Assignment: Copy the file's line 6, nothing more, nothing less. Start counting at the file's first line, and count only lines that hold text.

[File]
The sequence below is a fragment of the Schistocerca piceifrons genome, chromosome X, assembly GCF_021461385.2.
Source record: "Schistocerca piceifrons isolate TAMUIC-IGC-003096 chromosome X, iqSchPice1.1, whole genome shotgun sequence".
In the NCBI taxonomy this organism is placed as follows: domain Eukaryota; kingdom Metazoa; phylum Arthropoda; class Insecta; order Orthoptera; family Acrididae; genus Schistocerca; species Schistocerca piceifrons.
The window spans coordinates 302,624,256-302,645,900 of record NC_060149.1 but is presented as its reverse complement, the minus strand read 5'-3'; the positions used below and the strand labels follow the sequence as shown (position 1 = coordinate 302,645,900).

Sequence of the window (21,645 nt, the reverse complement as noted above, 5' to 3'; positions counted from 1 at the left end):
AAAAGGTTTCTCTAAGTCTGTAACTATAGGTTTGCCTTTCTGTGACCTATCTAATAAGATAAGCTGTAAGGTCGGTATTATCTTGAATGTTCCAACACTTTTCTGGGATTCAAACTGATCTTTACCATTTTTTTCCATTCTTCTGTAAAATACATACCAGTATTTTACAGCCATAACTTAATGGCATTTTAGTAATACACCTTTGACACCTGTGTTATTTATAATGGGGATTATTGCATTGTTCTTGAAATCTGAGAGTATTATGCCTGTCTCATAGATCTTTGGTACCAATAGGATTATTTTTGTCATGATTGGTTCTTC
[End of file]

AAAAGGTTTCTCTAAGTCTGTAACTATAGGTTTGCCTTTCTGTGACCTATCTAATAAGATAAGCTGTAAGGTCGGTATTATCTTGAATGTTCCAACACTTTTCTGGGATTCAAACTGATCTTTACCATTTTTTTCCATTCTTCTGTAAAATACATACCAGTATTTTACAGCCATAACTTAATGGCATTTTAGTAATACACCTTTGACACCTGTGTTATTTATAATGGGGATTATTGCATTGTTCTTGAAATCTGAGAGTATTATGCCTGTCTCATAGATCTTTGGTACCAATAGGATTATTTTTGTCATGATTGGTTCTTC